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Shashlyk is a dish of skewered and grilled cubes of meat that is known traditionally, by various other names, in the Caucasus and Central Asia.[1][2]

The following dishes and beverages are part of the cuisine of the Caucasus, including Armenia, Azerbaijan, Georgia and North Caucasus.

Traditional dishes


Circassian cheese

Some popular cheeses from the Caucasus include:

Ossetian cheese


Adjarian khachapuri

Starters and snacks

Ajapsandali (Georgian version)



Main courses

Fish based Lavangi

Condiments and sauces



Armenian lavash



Murabba (Mürəbbə / Մուրաբա / მურაბა)Jam made traditionally in Transcaucasia with local fruits such as cherry, strawberry, raspberry, apricot, fig, watermelon, etc., but also from walnuts.






See also


  1. ^ Pokhlebkin, William Vasilyevich (2004) [1978]. Natsionalnye kukhni nashikh narodov (Национальные кухни наших народов) [National Cuisines of Our Peoples] (in Russian). Moskva: Tsentrpoligraf. ISBN 5-9524-0718-8.
  2. ^ Culture and Life. Union of Soviet Societies for Friendship and Cultural Relations with Foreign Countries. 1982 – via Google Books. The Russian term, shashlik, has an interesting etymology: it would seem natural for the word to be borrowed from one of the Caucasian languages. But no, the Georgian for it is mtsvadi, the Azerbaijani, kebab. Shashlik is a Zaporozhye Cossack coinage from the Crimean Tatar sheesh (spit), brought to Russia in the 18th century, after Field-Marshal Mienich's Crimean campaign. Prior to the 18th century, the dish was called verchenoye, from the Russian vertel, spit.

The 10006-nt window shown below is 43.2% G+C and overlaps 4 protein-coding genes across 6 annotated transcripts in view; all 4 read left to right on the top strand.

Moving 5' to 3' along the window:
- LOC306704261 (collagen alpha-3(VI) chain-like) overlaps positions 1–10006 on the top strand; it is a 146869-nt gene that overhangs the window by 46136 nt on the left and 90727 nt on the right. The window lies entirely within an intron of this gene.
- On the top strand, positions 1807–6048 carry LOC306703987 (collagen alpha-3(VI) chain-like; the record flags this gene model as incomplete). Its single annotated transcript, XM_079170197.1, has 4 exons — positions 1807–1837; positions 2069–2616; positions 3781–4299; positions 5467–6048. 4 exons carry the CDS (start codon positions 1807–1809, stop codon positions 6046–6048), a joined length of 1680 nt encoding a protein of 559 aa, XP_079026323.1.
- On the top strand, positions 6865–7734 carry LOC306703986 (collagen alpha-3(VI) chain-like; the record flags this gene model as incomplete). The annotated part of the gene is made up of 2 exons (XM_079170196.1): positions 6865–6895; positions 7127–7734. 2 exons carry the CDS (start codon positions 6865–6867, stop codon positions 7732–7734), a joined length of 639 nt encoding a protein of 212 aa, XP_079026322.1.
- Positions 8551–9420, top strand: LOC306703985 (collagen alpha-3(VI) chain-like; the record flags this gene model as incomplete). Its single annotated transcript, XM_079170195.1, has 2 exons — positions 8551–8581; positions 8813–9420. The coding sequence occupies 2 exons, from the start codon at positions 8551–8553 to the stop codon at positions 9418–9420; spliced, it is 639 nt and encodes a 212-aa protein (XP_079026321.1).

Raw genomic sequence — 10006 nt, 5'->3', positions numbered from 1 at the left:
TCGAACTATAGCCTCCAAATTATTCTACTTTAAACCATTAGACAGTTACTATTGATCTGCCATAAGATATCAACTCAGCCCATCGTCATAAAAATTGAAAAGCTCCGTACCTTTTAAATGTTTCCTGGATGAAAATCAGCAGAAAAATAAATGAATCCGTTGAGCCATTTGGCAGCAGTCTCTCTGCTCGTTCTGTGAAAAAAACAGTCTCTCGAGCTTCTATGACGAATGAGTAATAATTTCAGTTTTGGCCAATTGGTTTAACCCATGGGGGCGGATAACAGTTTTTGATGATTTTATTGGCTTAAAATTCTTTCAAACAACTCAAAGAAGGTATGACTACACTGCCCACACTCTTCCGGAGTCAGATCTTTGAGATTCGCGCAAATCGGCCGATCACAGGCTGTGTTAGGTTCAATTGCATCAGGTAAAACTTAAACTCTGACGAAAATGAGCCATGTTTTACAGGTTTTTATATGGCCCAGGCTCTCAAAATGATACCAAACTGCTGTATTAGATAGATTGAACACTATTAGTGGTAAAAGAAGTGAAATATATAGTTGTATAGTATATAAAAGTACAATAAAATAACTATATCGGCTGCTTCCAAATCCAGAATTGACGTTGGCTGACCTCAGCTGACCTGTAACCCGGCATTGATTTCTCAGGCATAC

3. ^ Petrosian, I.; Underwood, D. (2006). Armenian Food: Fact, Fiction & Folklore. Armenian Research Center collection. Yerkir Publishing. p. 47. ISBN 978-1-4116-9865-9. Retrieved 11 December 2019.
  4. ^ Williams, S. (2015). The Ethnomusicologists' Cookbook, Volume II: Complete Meals from Around the World. Taylor & Francis. p. 157. ISBN 978-1-135-04008-6. Retrieved 11 December 2019.
  5. ^ Goldstein, D. (2013). The Georgian Feast: The Vibrant Culture and Savory Food of the Republic of Georgia. University of California Press. p. 13. ISBN 978-0-520-27591-1. Retrieved 11 December 2019.
  6. ^ Barile, S.; Espejo, R.; Perko, I.; Saviano, M. (2018). Cybernetics and Systems: Social and Business Decisions. Routledge-Giappichelli Systems Management. Taylor & Francis. p. pt111. ISBN 978-0-429-94460-4. Retrieved 11 December 2019.

Further reading